May 30, 2013

At Think Tanks, Meeting of Minds on Defense Cuts

WASHINGTON – Defense experts from across the political spectrum are joining forces to call on Congress to tackle some of the most politically charged Pentagon spending choices and avoid cuts that could undermine America’s national security.

More than two dozen military analysts from 10 major think tanks are planning to release a joint letter on Monday urging politicians to close military bases, overhaul the military’s generous health-care program and cut the size of the Pentagon civilian workforce. Signatories include analysts from the Libertarian Cato Institute, the conservative American Enterprise Institute, and the left-leaningCenter for American Progress.

“All agree on three basic reforms,” said Todd Harrison, a defense specialist at the Center for Strategic and Budgetary Assessmentswho has been spearheading the unified campaign.Of the three proposals, cutting the Defense Department’s civilian workforce – which his risen to nearly 800,000 – may be the most politically palatable.

But lawmakers already are challenging a Pentagon proposal to set up a new base closure commission. And politicians have largely rejected past Defense Department efforts to raise fees to pay for the military’s health-care benefits. But the groups argue that Washington has to confront these specific issues if it hopes to protect other essential military spending priorities, such as advances in cyber warfare, development of new drone technology, and preservation of the nation’s nuclear arsenal.

Later this week, senior Defense Department officials are expected to provide Defense Secretary Chuck Hagel with the results of a special strategic review meant to offer the Pentagon a series of budget cutting alternatives. On Wednesday, four of Washington’s leading think tanks presented their own suggestions on how the Pentagon should deal with plans to cut projected defense spending by $500 billion over the next 10 years.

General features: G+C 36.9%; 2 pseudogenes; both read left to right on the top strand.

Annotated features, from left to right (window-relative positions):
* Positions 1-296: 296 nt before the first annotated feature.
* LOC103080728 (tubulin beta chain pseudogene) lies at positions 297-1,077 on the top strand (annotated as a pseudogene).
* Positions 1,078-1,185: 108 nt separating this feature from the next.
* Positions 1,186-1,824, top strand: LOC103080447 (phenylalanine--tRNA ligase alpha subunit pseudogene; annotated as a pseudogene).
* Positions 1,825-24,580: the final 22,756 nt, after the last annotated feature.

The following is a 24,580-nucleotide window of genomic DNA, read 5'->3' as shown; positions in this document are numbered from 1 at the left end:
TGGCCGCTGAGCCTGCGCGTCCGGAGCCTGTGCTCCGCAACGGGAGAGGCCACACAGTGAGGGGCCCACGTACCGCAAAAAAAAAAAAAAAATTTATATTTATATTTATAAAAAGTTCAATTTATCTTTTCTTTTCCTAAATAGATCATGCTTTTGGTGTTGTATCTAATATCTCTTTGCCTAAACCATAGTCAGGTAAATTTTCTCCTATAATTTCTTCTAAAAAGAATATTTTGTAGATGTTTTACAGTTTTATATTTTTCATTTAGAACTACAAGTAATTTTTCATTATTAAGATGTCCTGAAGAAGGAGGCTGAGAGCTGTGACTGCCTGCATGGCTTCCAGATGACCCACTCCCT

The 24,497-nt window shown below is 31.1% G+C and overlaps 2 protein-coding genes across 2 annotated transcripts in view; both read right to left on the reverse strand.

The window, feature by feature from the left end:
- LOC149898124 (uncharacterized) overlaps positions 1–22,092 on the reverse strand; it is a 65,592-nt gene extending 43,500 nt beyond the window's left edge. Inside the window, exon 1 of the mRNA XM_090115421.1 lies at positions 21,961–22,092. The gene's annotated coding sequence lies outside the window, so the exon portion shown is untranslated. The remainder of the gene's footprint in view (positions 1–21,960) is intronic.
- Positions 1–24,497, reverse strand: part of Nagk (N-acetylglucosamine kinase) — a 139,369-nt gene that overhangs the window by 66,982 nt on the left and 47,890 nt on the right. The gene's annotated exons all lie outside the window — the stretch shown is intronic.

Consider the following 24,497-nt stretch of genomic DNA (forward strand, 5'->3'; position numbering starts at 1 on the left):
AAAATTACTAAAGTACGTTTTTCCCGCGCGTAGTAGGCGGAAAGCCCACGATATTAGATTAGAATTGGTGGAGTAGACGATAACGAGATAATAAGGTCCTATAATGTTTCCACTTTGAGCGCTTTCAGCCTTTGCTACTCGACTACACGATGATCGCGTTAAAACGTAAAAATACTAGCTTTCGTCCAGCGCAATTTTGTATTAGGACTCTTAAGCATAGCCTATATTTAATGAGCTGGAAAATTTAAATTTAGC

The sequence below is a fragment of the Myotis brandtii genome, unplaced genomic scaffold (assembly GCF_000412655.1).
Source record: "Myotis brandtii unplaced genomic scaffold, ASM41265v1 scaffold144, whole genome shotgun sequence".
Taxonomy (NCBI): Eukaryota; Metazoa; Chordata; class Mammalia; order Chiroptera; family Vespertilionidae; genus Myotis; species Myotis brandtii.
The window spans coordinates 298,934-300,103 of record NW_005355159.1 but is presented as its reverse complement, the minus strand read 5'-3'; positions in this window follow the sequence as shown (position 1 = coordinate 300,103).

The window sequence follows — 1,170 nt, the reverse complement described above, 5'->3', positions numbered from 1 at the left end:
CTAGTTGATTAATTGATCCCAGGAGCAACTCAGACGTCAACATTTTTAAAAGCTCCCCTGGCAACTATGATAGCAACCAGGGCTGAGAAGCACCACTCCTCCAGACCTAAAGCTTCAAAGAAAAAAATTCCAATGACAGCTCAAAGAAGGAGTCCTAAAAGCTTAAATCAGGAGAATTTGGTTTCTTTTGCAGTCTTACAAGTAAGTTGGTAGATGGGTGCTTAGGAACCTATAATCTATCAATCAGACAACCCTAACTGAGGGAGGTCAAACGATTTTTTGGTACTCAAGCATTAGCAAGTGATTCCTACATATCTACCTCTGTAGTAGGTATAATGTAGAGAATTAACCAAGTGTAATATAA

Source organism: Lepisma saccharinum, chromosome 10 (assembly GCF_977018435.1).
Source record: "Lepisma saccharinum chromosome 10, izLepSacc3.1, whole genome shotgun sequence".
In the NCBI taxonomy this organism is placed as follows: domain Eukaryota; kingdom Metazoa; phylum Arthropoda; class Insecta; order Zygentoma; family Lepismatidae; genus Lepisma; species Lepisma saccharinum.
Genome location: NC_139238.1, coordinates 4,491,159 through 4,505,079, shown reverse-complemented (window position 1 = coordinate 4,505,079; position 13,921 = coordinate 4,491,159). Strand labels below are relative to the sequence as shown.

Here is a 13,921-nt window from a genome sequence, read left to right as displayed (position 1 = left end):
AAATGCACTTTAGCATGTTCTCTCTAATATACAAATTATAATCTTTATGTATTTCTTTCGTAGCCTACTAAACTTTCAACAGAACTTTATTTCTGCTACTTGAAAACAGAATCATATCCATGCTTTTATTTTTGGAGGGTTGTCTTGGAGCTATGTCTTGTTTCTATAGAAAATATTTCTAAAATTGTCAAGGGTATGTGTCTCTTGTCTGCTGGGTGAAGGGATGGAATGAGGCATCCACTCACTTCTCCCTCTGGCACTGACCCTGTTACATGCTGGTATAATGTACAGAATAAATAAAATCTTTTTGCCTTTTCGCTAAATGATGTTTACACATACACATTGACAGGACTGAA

While the groups provided different approaches, they all agreed on several key issues. All four groups called for reducing the Pentagon civilian workforce by at least 82,000. All urged the military to close bases. The groups also all called on the military to make significant cuts in the size of the Army and to trim the number of aircraft carriers in the Navy.

Mr. Harrison’s group,  the Center for Strategic and Budgetary Assessments, called for the Pentagon to reduce its overall workforce by 18 percent and to increase its dependence on drones and cyber weapons. The Center for a New American Security, a think tank with longstanding ties to the Obama administration, also called for a smaller military that relies more heavily on drones and cyber weapons.

The Center for Strategic and International Studies, a bipartisan think tank led by a former Clinton administration defense official, said the U.S. military should stop providing worldwide security and serve more as a “stick” in U.S. diplomacy. AEI offered the most gloomy assessment by warning that American security would suffer from deep defense cuts that forced the military to reduce its presence around the world.